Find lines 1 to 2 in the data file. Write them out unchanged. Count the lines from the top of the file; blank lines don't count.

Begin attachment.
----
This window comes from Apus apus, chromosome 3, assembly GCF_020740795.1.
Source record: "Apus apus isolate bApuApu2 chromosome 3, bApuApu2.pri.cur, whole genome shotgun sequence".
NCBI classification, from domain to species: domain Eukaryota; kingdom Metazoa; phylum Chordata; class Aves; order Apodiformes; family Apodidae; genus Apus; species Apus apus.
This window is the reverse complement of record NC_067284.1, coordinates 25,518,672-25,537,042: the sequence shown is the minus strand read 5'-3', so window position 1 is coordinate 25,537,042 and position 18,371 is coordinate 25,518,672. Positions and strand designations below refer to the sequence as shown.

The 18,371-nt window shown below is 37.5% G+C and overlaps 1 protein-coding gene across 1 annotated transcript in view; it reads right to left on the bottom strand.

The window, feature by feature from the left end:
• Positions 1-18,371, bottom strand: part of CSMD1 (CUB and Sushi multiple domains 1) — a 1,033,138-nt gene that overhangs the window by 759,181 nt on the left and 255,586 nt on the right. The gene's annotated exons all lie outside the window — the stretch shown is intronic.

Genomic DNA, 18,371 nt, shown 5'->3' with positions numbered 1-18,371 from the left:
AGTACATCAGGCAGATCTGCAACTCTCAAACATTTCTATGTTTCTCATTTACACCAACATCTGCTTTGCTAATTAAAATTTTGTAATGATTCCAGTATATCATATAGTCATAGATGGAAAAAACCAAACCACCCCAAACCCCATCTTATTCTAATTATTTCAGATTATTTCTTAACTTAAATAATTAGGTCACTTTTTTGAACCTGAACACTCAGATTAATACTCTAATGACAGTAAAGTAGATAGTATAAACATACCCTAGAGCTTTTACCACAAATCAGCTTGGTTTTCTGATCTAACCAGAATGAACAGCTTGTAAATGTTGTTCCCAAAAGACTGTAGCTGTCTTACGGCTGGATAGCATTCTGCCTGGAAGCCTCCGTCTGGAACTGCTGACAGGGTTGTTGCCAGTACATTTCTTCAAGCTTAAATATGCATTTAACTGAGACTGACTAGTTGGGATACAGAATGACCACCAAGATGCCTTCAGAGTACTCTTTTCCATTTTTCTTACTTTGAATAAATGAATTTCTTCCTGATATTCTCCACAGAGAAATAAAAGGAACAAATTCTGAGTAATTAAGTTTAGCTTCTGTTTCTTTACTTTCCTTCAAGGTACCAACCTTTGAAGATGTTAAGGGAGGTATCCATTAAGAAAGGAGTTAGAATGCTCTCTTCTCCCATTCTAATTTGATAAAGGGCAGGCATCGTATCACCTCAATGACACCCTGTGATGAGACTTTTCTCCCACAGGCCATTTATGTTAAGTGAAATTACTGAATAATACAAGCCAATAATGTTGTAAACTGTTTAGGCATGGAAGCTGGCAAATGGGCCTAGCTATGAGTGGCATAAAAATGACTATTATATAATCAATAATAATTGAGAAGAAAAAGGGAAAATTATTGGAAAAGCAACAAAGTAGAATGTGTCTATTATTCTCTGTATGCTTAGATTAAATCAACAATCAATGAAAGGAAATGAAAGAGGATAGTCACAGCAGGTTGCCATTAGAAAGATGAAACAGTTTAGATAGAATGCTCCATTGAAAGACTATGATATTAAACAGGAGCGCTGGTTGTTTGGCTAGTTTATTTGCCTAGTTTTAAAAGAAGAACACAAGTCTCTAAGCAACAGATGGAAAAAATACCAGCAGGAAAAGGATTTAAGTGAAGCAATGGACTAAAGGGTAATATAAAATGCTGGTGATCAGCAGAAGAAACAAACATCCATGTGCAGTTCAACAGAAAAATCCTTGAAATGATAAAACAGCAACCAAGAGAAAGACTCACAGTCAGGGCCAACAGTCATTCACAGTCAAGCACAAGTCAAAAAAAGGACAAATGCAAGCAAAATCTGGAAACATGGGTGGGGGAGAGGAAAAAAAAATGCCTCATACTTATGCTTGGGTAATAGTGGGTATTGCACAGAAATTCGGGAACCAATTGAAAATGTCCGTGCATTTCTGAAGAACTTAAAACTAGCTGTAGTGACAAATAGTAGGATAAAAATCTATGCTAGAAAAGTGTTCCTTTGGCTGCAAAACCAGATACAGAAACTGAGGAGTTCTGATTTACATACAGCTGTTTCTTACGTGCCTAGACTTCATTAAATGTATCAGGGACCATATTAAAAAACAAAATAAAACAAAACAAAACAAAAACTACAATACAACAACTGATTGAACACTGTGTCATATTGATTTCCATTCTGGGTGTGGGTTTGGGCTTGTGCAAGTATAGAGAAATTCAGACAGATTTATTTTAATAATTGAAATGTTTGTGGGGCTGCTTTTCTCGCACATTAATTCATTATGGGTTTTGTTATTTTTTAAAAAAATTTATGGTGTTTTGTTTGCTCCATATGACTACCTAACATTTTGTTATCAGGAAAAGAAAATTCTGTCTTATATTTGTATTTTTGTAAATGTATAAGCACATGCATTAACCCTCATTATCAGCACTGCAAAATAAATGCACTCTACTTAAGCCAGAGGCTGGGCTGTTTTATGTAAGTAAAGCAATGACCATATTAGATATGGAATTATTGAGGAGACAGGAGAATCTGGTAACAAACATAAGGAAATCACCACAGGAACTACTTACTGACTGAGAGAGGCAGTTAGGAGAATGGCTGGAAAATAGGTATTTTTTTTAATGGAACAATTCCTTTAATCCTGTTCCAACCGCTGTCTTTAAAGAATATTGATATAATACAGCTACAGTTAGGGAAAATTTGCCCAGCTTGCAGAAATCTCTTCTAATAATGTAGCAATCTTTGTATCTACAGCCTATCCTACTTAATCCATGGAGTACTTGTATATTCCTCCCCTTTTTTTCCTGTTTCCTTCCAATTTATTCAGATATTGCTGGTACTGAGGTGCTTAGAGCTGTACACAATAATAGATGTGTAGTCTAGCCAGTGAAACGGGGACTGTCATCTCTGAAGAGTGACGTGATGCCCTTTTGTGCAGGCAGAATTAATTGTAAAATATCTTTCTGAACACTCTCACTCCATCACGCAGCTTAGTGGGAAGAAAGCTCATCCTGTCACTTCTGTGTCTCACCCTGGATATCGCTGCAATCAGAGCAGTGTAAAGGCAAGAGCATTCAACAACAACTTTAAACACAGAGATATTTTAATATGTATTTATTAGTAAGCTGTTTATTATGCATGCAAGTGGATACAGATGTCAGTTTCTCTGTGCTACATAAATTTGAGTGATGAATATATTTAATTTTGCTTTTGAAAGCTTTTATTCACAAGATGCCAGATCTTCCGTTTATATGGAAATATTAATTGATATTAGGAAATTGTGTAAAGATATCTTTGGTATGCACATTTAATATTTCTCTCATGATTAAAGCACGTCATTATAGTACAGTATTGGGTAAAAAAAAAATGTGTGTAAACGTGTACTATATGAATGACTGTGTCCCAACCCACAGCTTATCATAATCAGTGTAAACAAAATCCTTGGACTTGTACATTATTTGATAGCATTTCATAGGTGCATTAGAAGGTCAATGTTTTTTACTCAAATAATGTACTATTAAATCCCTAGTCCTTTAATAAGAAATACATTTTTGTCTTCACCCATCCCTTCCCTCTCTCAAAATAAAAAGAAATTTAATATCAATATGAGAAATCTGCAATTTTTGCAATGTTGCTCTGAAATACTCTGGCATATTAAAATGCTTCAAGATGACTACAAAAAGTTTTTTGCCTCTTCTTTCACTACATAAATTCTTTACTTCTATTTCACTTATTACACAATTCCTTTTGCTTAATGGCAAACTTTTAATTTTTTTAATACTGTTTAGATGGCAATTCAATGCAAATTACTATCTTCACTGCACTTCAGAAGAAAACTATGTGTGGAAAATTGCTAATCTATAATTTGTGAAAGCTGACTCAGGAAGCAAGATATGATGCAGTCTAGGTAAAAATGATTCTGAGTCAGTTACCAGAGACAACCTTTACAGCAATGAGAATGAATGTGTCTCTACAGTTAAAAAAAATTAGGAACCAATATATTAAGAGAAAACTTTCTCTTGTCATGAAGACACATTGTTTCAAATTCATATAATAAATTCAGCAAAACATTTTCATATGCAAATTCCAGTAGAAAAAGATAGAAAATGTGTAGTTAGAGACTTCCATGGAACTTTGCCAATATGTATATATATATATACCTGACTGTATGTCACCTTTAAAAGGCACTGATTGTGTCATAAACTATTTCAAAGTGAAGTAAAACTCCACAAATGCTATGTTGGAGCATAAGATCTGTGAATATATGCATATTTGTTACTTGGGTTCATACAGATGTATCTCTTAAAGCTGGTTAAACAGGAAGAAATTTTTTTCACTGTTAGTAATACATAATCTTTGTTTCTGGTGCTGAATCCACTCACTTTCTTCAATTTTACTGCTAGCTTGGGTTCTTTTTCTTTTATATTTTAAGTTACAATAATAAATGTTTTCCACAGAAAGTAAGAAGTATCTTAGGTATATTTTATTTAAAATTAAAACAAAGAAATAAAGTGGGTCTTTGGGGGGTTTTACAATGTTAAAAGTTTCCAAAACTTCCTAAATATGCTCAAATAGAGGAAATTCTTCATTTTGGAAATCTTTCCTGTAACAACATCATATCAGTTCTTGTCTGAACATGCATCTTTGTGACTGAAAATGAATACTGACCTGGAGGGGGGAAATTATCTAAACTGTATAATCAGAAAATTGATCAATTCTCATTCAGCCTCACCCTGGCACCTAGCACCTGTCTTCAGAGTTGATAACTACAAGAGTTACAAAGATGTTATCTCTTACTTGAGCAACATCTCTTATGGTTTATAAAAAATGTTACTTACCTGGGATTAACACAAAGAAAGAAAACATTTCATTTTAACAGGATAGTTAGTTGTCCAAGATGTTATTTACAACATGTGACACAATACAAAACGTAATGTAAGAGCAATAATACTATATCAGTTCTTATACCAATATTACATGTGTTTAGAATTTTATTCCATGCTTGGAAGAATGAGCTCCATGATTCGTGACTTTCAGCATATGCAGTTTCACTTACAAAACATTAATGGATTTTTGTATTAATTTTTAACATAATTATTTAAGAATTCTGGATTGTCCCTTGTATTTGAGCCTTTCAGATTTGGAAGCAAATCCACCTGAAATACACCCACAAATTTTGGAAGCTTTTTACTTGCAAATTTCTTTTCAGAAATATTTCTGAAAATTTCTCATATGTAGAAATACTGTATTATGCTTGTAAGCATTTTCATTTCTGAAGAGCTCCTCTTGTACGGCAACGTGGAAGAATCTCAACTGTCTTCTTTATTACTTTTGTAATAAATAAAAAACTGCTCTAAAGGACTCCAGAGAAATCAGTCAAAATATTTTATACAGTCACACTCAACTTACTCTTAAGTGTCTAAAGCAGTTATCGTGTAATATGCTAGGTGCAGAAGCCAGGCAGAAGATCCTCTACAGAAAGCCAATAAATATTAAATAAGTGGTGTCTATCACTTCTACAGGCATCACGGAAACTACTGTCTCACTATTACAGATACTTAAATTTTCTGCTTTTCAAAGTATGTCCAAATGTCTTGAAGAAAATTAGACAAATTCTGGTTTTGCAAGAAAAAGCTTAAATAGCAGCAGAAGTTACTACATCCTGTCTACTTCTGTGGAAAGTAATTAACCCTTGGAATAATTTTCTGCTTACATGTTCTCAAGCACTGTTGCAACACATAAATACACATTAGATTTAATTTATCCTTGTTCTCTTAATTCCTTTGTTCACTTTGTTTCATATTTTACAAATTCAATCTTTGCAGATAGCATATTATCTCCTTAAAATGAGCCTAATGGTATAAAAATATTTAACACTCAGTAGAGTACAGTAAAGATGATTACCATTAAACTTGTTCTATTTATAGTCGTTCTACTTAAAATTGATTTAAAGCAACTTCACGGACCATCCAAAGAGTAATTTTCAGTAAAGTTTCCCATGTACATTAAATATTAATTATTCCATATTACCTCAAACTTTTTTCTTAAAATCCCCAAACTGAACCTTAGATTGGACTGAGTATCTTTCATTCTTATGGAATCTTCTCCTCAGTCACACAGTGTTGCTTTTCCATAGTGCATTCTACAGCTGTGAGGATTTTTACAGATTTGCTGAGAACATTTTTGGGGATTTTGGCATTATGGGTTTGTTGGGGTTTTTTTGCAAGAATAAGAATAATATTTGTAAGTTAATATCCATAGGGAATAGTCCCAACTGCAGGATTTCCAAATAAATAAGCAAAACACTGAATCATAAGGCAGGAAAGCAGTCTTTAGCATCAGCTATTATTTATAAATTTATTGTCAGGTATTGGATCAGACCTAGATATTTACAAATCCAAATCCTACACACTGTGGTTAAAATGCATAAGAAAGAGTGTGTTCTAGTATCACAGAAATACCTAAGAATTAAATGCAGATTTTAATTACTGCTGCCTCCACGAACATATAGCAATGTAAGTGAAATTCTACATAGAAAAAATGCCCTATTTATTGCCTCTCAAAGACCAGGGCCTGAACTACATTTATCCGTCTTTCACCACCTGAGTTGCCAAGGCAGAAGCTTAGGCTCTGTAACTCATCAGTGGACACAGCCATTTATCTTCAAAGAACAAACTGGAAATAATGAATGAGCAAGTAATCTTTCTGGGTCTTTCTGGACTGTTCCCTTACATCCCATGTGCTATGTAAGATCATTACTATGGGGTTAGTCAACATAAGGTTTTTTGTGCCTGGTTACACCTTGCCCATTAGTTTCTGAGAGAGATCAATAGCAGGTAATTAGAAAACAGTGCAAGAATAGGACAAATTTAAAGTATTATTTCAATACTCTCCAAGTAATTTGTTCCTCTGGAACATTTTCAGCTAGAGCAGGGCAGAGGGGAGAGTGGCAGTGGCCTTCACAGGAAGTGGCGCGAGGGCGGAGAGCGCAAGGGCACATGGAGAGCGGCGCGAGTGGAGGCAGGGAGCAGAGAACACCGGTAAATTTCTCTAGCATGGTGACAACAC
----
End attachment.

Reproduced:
This window comes from Apus apus, chromosome 3, assembly GCF_020740795.1.
Source record: "Apus apus isolate bApuApu2 chromosome 3, bApuApu2.pri.cur, whole genome shotgun sequence".